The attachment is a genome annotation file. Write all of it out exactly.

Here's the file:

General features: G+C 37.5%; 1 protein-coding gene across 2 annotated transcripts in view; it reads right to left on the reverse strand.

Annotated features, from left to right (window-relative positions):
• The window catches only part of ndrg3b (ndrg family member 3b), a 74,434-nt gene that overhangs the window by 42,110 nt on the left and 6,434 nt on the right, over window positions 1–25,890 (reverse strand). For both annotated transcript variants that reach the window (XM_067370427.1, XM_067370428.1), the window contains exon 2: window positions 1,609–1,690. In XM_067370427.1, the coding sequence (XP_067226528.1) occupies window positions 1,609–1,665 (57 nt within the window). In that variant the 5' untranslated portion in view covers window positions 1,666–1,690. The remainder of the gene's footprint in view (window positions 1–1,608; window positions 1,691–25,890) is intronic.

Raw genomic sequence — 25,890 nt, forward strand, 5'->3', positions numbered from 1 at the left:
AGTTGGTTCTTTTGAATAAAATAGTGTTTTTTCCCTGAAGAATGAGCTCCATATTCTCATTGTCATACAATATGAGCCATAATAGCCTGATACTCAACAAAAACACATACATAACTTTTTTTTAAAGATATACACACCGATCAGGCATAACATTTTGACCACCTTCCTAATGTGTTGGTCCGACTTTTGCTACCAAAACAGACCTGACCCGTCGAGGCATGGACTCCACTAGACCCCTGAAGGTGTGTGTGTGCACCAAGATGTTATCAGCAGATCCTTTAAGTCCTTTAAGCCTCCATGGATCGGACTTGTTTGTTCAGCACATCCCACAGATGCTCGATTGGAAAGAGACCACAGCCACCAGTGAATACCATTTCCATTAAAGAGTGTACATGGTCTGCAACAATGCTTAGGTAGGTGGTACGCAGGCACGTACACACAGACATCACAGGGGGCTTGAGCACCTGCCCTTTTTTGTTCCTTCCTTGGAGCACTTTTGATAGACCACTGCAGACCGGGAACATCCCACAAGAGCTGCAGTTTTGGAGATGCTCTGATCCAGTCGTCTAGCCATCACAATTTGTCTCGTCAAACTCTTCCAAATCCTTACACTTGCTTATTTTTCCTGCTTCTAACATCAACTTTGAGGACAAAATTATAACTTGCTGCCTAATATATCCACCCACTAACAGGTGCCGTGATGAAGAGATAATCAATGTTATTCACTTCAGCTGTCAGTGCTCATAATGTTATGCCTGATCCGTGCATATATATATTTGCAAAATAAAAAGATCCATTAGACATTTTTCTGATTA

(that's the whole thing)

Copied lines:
General features: G+C 37.5%; 1 protein-coding gene across 2 annotated transcripts in view; it reads right to left on the reverse strand.

Annotated features, from left to right (window-relative positions):
• The window catches only part of ndrg3b (ndrg family member 3b), a 74,434-nt gene that overhangs the window by 42,110 nt on the left and 6,434 nt on the right, over window positions 1–25,890 (reverse strand). For both annotated transcript variants that reach the window (XM_067370427.1, XM_067370428.1), the window contains exon 2: window positions 1,609–1,690. In XM_067370427.1, the coding sequence (XP_067226528.1) occupies window positions 1,609–1,665 (57 nt within the window). In that variant the 5' untranslated portion in view covers window positions 1,666–1,690. The remainder of the gene's footprint in view (window positions 1–1,608; window positions 1,691–25,890) is intronic.

Raw genomic sequence — 25,890 nt, forward strand, 5'->3', positions numbered from 1 at the left:
AGTTGGTTCTTTTGAATAAAATAGTGTTTTTTCCCTGAAGAATGAGCTCCATATTCTCATTGTCATACAATATGAGCCATAATAGCCTGATACTCAACAAAAACACATACATAACTTTTTTTTAAAGATATACACACCGATCAGGCATAACATTTTGACCACCTTCCTAATGTGTTGGTCCGACTTTTGCTACCAAAACAGACCTGACCCGTCGAGGCATGGACTCCACTAGACCCCTGAAGGTGTGTGTGTGCACCAAGATGTTATCAGCAGATCCTTTAAGTCCTTTAAGCCTCCATGGATCGGACTTGTTTGTTCAGCACATCCCACAGATGCTCGATTGGAAAGAGACCACAGCCACCAGTGAATACCATTTCCATTAAAGAGTGTACATGGTCTGCAACAATGCTTAGGTAGGTGGTACGCAGGCACGTACACACAGACATCACAGGGGGCTTGAGCACCTGCCCTTTTTTGTTCCTTCCTTGGAGCACTTTTGATAGACCACTGCAGACCGGGAACATCCCACAAGAGCTGCAGTTTTGGAGATGCTCTGATCCAGTCGTCTAGCCATCACAATTTGTCTCGTCAAACTCTTCCAAATCCTTACACTTGCTTATTTTTCCTGCTTCTAACATCAACTTTGAGGACAAAATTATAACTTGCTGCCTAATATATCCACCCACTAACAGGTGCCGTGATGAAGAGATAATCAATGTTATTCACTTCAGCTGTCAGTGCTCATAATGTTATGCCTGATCCGTGCATATATATATTTGCAAAATAAAAAGATCCATTAGACATTTTTCTGATTA